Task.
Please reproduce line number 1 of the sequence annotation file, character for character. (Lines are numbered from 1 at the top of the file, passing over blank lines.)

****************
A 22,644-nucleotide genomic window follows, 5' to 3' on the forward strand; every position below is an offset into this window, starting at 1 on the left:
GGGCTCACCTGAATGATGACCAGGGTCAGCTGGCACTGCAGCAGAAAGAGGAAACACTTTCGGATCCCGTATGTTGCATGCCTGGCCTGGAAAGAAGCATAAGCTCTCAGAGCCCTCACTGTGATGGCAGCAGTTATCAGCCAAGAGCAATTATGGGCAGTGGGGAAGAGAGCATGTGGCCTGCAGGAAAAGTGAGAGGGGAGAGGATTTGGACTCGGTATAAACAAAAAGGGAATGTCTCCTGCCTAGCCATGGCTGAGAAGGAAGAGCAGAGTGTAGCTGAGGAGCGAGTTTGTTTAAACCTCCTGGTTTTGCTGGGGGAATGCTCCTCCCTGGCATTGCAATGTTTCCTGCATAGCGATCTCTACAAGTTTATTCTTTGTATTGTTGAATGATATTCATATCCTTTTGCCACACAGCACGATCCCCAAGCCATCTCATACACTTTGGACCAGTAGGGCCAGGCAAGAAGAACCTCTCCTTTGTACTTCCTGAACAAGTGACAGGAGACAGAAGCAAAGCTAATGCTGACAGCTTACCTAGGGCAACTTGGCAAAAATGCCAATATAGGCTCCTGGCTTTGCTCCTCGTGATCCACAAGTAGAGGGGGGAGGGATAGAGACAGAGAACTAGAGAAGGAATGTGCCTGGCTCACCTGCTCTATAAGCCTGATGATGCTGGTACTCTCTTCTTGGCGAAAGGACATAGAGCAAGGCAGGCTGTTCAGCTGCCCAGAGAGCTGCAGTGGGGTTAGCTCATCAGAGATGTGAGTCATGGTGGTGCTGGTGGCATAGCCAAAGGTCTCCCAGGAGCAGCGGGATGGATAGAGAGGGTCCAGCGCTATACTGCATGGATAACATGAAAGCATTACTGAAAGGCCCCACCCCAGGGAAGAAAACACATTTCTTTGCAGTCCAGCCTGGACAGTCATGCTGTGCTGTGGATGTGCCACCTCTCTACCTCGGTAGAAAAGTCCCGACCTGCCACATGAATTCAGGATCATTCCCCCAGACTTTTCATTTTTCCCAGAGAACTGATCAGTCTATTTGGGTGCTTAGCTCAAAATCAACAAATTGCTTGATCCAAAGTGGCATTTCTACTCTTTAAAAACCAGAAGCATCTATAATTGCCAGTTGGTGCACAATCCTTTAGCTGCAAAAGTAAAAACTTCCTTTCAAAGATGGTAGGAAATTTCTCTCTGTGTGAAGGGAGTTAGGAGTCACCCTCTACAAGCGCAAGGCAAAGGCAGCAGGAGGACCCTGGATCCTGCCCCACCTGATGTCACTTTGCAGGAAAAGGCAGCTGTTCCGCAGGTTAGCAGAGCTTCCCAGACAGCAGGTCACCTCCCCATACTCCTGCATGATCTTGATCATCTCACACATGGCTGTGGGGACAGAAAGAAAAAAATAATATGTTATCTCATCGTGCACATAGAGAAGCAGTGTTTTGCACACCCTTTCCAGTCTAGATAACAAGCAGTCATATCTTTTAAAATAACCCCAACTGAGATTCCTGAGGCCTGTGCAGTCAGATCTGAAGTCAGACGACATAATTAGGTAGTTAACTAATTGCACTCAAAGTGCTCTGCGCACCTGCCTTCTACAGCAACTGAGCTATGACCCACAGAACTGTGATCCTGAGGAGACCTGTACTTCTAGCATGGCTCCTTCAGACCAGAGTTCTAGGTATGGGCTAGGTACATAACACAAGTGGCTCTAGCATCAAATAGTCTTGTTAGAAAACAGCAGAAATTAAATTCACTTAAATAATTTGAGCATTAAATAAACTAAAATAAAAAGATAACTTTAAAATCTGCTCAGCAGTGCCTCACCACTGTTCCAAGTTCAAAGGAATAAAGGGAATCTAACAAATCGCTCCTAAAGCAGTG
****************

A 22,644-nucleotide genomic window follows, 5' to 3' on the forward strand; every position below is an offset into this window, starting at 1 on the left: